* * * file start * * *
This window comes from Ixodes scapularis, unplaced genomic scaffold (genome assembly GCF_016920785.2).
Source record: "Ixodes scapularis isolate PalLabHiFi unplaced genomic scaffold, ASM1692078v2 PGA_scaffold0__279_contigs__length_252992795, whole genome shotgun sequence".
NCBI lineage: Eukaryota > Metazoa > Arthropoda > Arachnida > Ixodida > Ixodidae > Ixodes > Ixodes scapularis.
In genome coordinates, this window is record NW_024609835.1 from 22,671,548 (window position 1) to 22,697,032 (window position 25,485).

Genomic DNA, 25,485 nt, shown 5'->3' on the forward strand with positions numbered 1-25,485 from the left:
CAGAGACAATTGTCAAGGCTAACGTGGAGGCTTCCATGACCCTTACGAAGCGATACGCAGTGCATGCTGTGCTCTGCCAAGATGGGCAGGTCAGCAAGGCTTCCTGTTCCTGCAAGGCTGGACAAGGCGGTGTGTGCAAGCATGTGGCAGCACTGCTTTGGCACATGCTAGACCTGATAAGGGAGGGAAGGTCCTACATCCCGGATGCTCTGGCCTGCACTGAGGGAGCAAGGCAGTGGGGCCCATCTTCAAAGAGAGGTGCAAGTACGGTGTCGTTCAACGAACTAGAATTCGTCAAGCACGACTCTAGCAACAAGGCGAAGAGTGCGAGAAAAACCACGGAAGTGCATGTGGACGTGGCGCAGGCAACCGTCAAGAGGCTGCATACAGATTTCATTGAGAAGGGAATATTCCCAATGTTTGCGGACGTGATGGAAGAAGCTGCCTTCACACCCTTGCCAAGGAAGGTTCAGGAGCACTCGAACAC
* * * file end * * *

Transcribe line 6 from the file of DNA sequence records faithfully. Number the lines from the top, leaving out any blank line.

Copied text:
CAGAGACAATTGTCAAGGCTAACGTGGAGGCTTCCATGACCCTTACGAAGCGATACGCAGTGCATGCTGTGCTCTGCCAAGATGGGCAGGTCAGCAAGGCTTCCTGTTCCTGCAAGGCTGGACAAGGCGGTGTGTGCAAGCATGTGGCAGCACTGCTTTGGCACATGCTAGACCTGATAAGGGAGGGAAGGTCCTACATCCCGGATGCTCTGGCCTGCACTGAGGGAGCAAGGCAGTGGGGCCCATCTTCAAAGAGAGGTGCAAGTACGGTGTCGTTCAACGAACTAGAATTCGTCAAGCACGACTCTAGCAACAAGGCGAAGAGTGCGAGAAAAACCACGGAAGTGCATGTGGACGTGGCGCAGGCAACCGTCAAGAGGCTGCATACAGATTTCATTGAGAAGGGAATATTCCCAATGTTTGCGGACGTGATGGAAGAAGCTGCCTTCACACCCTTGCCAAGGAAGGTTCAGGAGCACTCGAACAC